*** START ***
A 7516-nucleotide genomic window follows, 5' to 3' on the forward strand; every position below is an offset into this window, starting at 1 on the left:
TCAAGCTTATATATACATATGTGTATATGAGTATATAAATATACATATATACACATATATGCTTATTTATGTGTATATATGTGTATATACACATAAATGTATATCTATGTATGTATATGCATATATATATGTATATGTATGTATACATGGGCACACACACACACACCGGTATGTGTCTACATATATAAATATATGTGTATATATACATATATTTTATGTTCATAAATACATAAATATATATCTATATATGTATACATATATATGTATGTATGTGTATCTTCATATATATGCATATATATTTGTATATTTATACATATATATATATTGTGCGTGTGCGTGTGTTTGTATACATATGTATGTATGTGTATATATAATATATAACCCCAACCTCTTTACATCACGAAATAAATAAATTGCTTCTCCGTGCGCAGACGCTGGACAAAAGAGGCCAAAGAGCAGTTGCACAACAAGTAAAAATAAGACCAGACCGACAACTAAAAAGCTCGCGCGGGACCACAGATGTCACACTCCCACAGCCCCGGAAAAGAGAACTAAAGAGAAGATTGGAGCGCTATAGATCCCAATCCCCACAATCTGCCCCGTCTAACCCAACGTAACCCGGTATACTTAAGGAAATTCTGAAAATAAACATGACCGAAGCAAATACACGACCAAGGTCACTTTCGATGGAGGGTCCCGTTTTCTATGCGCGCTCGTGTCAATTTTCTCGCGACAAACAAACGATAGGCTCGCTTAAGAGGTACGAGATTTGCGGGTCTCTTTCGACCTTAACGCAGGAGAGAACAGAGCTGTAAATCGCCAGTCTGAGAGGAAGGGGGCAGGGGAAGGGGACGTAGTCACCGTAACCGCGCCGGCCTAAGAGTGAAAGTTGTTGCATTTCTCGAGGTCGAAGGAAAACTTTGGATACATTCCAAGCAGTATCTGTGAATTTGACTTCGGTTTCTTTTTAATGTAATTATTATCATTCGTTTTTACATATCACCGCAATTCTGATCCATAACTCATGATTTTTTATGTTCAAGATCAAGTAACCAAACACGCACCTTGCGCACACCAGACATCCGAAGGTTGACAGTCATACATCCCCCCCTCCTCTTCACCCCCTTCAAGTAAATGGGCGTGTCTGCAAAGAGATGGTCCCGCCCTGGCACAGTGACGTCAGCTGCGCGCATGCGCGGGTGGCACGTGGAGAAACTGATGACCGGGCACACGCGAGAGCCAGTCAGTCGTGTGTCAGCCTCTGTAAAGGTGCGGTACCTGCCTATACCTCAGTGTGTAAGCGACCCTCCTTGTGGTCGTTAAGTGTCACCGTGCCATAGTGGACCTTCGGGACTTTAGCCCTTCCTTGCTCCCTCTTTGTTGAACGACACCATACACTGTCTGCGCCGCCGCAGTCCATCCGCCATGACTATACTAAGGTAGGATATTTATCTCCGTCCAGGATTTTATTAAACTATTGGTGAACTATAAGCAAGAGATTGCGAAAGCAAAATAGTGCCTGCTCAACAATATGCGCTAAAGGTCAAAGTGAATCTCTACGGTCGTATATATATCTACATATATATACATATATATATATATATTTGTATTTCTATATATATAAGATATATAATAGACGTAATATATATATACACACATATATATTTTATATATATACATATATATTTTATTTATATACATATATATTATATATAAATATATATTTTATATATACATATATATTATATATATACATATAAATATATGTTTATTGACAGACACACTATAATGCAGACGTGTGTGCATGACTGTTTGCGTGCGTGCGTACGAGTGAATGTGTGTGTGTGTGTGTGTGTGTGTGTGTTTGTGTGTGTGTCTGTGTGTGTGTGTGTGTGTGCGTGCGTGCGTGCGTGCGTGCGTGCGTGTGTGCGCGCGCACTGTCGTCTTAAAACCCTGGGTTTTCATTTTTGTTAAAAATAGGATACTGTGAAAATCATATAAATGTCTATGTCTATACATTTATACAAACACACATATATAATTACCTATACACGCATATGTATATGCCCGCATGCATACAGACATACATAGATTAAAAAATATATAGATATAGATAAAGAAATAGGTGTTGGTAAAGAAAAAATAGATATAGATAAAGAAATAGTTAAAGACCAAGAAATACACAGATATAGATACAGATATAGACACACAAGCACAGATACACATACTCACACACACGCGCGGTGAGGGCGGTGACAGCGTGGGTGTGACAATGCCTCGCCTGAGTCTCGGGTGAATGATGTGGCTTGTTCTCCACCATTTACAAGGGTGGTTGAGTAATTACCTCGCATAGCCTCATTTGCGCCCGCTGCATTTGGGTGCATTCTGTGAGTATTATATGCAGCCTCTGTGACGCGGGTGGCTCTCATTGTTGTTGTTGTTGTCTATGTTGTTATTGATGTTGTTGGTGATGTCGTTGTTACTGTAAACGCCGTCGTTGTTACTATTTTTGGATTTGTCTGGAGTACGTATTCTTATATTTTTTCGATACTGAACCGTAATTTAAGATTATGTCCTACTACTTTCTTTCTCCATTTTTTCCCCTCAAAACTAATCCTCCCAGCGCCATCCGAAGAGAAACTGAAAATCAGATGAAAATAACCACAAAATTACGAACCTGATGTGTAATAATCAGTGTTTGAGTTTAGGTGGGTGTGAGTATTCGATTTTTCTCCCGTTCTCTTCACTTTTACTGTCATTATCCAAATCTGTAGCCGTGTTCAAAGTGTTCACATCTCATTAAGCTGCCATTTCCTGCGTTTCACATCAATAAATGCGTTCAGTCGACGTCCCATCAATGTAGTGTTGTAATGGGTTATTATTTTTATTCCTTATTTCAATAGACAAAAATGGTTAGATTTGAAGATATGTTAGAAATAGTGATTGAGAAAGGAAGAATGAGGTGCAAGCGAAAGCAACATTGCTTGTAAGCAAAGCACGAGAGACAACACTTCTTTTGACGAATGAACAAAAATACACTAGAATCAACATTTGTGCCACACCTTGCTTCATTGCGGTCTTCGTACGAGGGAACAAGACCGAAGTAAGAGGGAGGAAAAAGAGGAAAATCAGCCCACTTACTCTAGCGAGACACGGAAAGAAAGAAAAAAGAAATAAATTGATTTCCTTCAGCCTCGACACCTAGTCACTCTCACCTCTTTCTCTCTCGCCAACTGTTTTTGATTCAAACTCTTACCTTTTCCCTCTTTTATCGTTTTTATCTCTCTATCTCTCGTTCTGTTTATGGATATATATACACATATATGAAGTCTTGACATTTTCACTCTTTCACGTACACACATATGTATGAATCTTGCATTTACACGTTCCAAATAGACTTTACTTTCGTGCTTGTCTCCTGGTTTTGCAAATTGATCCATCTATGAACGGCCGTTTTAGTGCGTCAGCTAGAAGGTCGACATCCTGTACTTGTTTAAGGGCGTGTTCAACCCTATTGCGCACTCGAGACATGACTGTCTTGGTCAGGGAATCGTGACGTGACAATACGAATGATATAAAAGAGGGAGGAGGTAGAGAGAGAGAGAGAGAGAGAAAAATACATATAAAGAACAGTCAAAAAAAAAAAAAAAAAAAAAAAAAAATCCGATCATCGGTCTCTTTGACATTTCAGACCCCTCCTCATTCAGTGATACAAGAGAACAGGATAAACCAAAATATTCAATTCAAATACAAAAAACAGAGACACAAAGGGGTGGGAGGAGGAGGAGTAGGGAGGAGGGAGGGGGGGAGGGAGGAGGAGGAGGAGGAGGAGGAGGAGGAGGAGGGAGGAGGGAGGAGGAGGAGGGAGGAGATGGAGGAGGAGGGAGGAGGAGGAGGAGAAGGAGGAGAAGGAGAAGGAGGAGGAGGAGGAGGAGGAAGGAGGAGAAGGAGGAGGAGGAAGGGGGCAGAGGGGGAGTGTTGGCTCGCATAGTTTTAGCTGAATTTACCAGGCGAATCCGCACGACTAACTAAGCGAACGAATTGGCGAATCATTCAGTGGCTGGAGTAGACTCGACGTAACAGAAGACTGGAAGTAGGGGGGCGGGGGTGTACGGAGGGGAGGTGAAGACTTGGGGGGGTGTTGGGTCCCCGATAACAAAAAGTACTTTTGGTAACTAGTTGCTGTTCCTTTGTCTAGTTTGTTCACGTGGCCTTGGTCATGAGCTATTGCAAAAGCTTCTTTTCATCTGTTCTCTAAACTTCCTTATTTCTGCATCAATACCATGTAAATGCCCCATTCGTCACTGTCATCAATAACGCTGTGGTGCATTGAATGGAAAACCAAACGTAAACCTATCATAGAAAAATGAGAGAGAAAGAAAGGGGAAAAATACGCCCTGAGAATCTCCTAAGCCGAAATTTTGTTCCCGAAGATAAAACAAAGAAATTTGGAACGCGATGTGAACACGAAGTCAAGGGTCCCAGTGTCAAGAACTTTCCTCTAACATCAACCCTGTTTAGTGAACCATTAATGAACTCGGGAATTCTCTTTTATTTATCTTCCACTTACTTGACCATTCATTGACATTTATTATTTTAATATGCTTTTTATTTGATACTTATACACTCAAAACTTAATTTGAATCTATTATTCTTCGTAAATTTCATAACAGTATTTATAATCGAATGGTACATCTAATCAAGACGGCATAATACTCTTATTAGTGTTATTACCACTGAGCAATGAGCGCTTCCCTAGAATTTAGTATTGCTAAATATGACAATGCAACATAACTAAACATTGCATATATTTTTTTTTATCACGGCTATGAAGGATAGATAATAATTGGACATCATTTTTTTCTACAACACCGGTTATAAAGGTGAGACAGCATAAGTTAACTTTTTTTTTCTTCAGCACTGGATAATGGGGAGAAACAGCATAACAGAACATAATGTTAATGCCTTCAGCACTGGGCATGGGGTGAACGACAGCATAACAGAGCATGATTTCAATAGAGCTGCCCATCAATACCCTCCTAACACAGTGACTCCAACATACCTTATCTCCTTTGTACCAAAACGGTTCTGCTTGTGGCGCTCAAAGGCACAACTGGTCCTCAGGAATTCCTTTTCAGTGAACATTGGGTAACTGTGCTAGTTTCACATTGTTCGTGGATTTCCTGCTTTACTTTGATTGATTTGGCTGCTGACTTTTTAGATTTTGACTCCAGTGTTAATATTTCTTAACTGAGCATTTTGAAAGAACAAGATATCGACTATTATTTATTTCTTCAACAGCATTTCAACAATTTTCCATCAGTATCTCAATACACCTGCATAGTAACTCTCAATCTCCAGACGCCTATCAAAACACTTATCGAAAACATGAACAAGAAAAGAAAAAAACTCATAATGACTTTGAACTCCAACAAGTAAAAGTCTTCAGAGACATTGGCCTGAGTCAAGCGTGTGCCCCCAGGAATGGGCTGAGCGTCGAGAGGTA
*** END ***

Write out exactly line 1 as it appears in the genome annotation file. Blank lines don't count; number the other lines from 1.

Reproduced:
A 7516-nucleotide genomic window follows, 5' to 3' on the forward strand; every position below is an offset into this window, starting at 1 on the left: